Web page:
Posted in Movies - General, Politics - General

Eulogy for Artistic Freedom

I have many things to say.  As the reader in you can guess, it is all about Vishwaroopam.

Before I start venting out, I would like to state for the record that I have seen the movie twice – in a sub-standard movie hall with no Auro 3D sound effects.

But I have seen the movie. Twice.

In what should have been a 2 part review of the movie I was planning on sharing here on my blog,  this now has to be more of an eulogy.

Eulogy for the great Thamizh artistic freedom.

Eulogy for the progressive Thamizh culture.

Eulogy for quite a few things that I was proud of associating myself with Thamizh Nadu.

Except that I am singing eulogy for all of the above with a hope that they will resurrect some time in future, even though they are dead for now.

Even if the political powers be (however megalomaniacal they are), somehow miraculously change their minds tomorrow and every hurdle is set aside for a smooth sailing of the movie, the scars that were incurred in the past one week or so will forever go down in the history of Thamizh artistic annals as something the Thamizh populace should be ashamed of.

Thamizh Artistic Freedom

How many times have we seen the Thamizh cinema push the envelope within the boundaries of Indian movie industry? Quite often.

Be it the 50s/60s when Arignar Anna & Kalaignar Karunanidhi, with the able support of thespians like Late Sivaji Ganesan, SSR, MGR, MS Viswanathan, Kannadasan, etc. had the freedom to express their rational and atheistic ideologies through socially relevant stories of the era and music they had created and the characters they developed or…

Be it the 70s/80s when K Balachandar, Bharathiraja, Mahendran, Balu Mahendra, etc., with the able support of a new generation of actors in the form of Kamal, Rajini, Sri Devi (to name a few) and music directors like Ilayaraja, had the freedom to develop highly individualistic women characters, a novel way of story telling and a new dimension in film music which were never seen/heard before…or..

Be it the 90s/00s when Mani Ratnam, Shankar, Gautham Menon and many more new gen Directors, with the able support of a revolutionary musical genius in the form of AR Rahman and poets like Vairamuthu, were literally able to take Thamizh movies to a nationally inspiring & envious level…or…

Be it the many writers and poets, who over the last 6 decades made such a huge impact in the literary world without any threat from any individual or communal forces that came between them and their creativity…

Thamizh artistic was never at risk. Never questioned and never threatened.

Progressive Thamizh Culture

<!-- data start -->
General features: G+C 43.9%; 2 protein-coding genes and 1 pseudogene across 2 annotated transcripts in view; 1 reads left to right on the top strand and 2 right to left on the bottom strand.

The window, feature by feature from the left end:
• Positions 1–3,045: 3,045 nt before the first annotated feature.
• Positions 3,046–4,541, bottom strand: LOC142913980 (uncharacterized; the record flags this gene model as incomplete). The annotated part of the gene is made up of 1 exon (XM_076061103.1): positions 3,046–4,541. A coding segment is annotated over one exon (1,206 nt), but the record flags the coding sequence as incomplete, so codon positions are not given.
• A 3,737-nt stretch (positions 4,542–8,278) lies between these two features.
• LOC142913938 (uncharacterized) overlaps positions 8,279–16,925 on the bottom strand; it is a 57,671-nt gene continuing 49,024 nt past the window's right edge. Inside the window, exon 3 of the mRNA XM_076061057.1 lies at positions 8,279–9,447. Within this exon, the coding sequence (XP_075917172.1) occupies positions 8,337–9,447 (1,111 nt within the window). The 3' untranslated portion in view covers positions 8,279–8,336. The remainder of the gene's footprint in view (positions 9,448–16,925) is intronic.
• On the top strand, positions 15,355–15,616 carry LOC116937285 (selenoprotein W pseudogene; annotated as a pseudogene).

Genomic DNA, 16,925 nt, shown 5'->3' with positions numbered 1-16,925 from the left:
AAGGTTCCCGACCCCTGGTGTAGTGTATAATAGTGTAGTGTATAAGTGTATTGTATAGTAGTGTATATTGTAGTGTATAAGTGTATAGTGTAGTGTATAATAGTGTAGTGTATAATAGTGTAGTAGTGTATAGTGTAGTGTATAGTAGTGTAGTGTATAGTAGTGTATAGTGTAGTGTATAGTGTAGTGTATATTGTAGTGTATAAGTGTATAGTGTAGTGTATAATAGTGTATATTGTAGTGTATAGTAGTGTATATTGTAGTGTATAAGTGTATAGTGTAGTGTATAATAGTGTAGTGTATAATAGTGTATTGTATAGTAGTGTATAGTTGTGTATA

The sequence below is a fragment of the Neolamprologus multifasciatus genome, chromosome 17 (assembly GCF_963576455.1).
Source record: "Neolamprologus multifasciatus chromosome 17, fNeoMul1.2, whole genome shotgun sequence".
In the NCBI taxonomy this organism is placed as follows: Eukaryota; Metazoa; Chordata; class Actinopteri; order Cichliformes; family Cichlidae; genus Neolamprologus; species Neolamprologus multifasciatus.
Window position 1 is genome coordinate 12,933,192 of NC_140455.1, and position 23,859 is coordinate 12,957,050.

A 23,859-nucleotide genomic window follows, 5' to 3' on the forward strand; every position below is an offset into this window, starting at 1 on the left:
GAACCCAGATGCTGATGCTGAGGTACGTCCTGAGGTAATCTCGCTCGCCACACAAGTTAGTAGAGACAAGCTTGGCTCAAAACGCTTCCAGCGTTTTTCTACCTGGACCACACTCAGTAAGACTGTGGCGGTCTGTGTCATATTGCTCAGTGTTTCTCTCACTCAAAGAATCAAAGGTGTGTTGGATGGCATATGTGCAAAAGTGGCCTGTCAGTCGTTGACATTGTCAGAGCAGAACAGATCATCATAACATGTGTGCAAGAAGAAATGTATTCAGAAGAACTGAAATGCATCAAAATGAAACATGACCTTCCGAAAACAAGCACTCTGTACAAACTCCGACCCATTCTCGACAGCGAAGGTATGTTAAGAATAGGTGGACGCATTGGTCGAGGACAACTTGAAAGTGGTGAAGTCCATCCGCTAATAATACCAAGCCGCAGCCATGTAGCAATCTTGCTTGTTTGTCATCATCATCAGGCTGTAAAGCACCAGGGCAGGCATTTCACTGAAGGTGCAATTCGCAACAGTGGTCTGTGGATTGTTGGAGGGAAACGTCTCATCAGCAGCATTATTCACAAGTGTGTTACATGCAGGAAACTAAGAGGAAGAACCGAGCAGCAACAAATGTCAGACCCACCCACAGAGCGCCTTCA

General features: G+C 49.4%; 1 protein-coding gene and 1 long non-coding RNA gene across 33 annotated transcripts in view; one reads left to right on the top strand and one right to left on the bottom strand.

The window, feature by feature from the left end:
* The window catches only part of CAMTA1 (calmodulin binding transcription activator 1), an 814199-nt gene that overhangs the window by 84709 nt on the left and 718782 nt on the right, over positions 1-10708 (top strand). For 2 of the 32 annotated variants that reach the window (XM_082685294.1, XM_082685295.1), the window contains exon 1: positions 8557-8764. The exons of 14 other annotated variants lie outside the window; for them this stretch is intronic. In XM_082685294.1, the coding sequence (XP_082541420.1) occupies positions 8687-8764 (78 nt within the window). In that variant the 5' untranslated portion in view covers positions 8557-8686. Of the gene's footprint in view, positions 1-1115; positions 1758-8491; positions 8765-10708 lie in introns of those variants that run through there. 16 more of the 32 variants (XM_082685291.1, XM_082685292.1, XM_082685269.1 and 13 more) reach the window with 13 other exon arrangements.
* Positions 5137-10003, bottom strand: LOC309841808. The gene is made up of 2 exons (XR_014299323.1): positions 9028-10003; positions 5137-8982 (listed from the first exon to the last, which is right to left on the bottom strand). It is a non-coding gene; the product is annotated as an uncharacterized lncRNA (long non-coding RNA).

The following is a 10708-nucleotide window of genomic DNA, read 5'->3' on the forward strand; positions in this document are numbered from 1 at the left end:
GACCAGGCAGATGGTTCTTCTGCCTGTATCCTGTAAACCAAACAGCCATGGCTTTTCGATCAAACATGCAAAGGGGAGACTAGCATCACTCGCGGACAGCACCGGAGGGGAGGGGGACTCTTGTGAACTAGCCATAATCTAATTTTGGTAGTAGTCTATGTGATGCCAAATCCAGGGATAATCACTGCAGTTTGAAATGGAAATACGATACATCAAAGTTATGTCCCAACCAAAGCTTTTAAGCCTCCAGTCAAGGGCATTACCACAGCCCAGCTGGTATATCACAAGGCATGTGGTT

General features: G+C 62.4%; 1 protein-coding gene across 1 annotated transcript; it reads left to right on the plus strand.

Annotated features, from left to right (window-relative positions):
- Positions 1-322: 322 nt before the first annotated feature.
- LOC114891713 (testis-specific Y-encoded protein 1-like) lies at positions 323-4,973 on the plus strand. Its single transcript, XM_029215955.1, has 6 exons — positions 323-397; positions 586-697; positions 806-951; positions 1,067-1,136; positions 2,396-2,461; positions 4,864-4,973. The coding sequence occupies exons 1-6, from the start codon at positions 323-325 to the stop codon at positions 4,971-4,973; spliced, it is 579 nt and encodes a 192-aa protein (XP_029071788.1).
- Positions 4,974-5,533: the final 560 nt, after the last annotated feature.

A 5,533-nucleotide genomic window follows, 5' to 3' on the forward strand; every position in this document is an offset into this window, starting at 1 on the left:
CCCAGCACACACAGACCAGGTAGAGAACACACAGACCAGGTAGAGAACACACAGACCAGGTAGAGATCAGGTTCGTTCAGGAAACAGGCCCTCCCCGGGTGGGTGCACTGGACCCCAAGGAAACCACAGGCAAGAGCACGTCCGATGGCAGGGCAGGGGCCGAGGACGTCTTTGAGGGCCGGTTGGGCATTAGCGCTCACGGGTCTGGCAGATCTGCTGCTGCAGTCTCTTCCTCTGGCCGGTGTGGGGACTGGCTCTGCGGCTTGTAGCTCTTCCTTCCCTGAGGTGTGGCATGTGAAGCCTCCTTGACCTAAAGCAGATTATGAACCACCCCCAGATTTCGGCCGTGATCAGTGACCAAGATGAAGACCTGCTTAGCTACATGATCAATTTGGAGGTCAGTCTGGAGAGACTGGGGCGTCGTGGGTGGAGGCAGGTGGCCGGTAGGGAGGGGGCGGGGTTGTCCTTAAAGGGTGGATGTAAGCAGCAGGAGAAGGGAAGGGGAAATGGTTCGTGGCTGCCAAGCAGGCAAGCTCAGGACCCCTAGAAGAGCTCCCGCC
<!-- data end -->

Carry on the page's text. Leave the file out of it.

My biggest pride of being a Thamizhian comes from the fact that the state is the only state which patronized atheistic leaders right from the 60s. Contrast that to 2013, when even in America, a Presidential candidate has to go out of his/her way to associate themselves with a church (yes, church). I had always taken immense pride in highlighting this progressive mentality of the Thamizh culture.
Jayalaitha was the first woman chief minister to be elected to office in the country, as far as I know..
And a few more…

Will they resurrect?

Without getting into the details, it is enough to say that what has happened to an individual artist like Kamal Haasan is a shame. A shame of the tallest order a state can punish an artist with. Questioning his secular intentions (when he is a self-proclaimed atheist), Questioning his integrity, Backstabbing him by instigating a few fringe groups and by simply trying to ostracize the man, what the Thamizh Nadu government is currently doing is state sponsored terrorism. In the process they have managed to kill all of the above – Artistic freedom, Progressive culture and Secularism. How? All by making a mockery of the judicial system. Now the question is when will they resurrect? Will we be able to resurrect them?

So Here I am with a hope that we will be able to resurrect all of the above.
But an eulogy is a must.

We deserve more.

The state deserves more.

The people deserve more.

And most importantly Kamal Haasan deserves more.

By the way, I  have already seen the movie Vishwaroopam in theaters.  Twice.

[Right. I said that already…]

Posted in Movies - General

Making a Mockery

I think it would be a long rant once I get started. For now, I just to want to share this picture to symbolically add my signature to the long list of protesters. Protesters who find the Tamil Nadu government’s action on “Vishwaroopam” appalling.
I will wait for the judicial verdict before I share my views on the movie, which by the way, I have managed to watch twice already IN THEATERS.

FBDPKH
Posted in Politics - General

Constitutional Irony

Isn’t it an irony that in a Democracy, the very constitution that gives someone the right to express their opinions and show their dislike freely, is insulted & scarred, when the ‘freedom to express/speak’ rights of fringe groups and self-proclaimed cultural/religious warriors are misused to push a ‘democratic government’ to do the extreme of curtailing someone else’s right to express/speak freely?